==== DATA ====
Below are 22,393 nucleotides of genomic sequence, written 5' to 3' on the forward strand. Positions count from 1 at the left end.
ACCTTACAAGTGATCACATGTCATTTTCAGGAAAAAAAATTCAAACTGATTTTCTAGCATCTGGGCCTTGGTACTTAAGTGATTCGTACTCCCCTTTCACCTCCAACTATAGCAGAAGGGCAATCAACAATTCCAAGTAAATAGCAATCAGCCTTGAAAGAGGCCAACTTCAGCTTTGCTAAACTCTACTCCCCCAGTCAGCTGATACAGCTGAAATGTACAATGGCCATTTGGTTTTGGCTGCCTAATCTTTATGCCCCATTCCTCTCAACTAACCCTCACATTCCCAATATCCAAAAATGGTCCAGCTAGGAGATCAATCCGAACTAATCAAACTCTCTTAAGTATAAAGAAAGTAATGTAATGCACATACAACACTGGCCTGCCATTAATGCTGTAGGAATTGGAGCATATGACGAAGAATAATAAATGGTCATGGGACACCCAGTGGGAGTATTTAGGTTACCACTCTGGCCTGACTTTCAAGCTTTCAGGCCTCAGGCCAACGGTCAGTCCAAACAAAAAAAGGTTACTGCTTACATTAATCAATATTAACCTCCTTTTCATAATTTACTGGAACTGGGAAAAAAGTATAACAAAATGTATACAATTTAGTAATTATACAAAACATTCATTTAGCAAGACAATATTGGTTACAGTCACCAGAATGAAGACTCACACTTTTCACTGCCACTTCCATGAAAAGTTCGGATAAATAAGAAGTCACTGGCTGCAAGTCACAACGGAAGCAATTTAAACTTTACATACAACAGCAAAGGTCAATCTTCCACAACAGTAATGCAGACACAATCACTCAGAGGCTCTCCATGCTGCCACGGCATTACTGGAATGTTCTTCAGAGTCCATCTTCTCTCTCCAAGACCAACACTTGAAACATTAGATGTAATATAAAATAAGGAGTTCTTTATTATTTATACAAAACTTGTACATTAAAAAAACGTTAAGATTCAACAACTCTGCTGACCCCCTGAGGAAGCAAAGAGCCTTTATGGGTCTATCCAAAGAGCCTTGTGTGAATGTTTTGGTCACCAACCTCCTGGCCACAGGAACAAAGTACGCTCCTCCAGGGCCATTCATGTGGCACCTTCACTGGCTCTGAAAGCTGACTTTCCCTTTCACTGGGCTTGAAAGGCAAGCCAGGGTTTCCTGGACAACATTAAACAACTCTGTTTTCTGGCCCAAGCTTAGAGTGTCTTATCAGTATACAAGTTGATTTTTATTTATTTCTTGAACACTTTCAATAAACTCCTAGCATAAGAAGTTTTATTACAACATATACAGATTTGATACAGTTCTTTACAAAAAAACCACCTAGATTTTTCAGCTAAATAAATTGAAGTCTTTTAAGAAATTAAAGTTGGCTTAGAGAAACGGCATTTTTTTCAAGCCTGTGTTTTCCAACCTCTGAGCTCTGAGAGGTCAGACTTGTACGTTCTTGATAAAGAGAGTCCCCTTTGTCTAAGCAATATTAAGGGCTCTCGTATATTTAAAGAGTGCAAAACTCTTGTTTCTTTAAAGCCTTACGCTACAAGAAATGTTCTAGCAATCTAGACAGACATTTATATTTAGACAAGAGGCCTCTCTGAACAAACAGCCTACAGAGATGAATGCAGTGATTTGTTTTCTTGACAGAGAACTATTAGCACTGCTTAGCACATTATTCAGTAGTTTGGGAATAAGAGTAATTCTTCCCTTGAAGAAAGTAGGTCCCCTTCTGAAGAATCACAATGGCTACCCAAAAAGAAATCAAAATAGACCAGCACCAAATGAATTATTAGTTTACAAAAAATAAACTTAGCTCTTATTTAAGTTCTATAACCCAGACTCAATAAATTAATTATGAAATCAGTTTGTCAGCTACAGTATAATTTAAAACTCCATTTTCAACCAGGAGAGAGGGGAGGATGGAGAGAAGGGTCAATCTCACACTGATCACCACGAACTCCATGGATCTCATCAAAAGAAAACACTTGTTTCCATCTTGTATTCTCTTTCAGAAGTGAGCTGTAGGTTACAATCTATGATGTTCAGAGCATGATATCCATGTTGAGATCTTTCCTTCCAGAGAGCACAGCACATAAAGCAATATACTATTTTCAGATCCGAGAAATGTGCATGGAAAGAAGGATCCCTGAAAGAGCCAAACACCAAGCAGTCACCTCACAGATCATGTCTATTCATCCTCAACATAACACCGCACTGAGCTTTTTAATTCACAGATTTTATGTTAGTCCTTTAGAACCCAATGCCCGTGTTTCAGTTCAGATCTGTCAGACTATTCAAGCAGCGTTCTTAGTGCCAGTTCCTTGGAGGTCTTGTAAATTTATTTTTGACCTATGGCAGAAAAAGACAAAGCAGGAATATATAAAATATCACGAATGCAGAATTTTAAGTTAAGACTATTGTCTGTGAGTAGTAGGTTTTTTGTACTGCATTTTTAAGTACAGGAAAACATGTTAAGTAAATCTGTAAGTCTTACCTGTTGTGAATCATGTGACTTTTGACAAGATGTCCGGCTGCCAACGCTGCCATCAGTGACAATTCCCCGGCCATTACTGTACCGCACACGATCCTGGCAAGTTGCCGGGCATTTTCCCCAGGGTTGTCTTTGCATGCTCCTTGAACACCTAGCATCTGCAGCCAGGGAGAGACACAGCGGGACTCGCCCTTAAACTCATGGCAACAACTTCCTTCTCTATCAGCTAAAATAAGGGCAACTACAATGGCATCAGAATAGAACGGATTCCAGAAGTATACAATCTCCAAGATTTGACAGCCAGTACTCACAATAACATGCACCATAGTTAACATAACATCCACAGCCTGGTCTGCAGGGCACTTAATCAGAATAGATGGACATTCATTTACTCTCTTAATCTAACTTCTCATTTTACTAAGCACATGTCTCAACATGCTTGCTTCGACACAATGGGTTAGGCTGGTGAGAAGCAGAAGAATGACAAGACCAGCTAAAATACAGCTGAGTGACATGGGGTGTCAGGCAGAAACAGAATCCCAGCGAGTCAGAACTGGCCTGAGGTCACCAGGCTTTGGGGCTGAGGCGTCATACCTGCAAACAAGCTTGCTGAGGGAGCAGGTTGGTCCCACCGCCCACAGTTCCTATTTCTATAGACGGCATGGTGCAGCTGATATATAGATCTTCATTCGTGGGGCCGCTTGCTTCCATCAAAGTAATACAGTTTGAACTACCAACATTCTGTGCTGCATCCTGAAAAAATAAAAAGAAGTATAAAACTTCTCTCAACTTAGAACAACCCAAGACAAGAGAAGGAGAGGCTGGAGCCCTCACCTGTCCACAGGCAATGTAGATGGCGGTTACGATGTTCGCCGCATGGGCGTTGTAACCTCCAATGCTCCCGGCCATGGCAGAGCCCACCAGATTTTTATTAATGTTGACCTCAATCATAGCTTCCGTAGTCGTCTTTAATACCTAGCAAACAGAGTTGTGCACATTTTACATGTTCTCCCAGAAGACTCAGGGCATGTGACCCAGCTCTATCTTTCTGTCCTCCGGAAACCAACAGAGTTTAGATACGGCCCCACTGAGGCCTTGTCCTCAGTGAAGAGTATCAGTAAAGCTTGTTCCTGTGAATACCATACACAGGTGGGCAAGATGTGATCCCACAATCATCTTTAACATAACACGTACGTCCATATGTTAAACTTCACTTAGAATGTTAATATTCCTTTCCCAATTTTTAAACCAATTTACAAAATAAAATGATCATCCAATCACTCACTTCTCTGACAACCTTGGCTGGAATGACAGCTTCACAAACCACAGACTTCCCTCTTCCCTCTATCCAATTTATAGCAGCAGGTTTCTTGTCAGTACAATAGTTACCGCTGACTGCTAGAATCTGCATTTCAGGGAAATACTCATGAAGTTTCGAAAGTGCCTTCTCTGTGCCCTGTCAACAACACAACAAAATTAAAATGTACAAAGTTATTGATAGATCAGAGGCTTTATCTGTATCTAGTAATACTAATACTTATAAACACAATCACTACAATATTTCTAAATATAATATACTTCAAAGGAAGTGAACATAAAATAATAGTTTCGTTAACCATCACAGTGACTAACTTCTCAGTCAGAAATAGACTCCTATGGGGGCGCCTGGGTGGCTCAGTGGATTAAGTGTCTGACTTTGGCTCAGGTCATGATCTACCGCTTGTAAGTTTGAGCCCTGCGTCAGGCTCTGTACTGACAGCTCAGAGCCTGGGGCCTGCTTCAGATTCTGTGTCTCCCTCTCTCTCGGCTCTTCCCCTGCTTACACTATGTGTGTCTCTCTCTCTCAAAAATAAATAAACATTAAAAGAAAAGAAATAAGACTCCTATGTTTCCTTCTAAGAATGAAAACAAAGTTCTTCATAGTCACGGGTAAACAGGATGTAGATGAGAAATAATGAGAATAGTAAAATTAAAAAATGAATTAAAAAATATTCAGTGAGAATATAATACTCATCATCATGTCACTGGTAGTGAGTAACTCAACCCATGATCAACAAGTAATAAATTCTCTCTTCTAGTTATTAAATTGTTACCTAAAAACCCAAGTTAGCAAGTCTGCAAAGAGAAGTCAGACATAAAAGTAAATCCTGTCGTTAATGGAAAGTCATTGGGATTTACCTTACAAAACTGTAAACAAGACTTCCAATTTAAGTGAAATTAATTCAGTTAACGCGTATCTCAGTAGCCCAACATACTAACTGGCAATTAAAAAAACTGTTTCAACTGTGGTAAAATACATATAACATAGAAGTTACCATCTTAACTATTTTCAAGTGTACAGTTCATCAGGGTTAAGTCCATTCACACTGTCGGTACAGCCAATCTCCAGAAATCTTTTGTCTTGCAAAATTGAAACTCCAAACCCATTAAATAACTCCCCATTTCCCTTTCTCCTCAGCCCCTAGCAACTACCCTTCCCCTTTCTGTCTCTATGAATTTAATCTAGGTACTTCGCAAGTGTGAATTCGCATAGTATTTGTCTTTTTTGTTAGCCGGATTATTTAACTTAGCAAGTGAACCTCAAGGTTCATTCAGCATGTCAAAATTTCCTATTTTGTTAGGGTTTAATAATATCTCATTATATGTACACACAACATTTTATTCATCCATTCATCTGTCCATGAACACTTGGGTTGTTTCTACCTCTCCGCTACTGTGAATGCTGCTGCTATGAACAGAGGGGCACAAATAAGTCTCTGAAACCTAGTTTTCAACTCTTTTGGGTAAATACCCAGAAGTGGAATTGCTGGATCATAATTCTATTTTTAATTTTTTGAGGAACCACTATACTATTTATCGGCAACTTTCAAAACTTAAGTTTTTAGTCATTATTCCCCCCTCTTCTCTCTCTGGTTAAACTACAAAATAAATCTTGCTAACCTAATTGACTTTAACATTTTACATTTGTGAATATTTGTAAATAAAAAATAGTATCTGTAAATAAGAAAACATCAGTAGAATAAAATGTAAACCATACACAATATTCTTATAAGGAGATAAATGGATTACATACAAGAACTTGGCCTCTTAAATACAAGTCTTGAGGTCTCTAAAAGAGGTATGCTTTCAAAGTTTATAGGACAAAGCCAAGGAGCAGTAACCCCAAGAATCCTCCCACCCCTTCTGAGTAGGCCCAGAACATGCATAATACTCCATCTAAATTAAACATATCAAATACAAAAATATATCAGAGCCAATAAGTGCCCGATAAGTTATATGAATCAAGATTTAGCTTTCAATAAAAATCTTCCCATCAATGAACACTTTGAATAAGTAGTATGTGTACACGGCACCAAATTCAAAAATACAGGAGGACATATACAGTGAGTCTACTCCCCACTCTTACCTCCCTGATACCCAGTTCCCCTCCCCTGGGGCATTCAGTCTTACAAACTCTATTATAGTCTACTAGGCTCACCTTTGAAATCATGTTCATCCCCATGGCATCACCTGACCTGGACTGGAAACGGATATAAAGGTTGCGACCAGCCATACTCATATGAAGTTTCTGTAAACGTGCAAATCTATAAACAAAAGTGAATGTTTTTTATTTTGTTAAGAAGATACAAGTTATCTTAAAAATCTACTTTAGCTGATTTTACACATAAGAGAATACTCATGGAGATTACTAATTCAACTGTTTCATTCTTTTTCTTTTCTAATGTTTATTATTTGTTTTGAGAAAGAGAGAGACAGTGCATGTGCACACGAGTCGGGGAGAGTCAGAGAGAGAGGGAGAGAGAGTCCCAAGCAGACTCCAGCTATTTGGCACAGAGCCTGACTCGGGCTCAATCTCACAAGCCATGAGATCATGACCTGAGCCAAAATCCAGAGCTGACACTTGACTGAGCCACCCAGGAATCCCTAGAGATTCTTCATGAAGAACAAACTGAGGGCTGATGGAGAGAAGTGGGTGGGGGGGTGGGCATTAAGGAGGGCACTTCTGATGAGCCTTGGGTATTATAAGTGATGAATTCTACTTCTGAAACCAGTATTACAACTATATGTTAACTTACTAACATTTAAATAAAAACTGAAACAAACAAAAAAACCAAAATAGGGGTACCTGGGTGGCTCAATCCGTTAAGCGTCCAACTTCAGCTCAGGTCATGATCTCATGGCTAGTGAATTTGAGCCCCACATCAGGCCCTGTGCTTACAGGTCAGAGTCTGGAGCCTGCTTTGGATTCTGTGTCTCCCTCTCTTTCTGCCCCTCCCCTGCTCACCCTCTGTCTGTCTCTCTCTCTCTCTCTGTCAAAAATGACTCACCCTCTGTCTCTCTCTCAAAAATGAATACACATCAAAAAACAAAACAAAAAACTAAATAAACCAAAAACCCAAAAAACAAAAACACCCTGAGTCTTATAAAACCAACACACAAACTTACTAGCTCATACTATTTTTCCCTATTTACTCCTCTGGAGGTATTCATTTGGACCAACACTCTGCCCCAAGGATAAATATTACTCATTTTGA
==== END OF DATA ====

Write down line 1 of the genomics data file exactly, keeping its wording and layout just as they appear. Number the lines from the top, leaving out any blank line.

Below are 22,393 nucleotides of genomic sequence, written 5' to 3' on the forward strand. Positions count from 1 at the left end.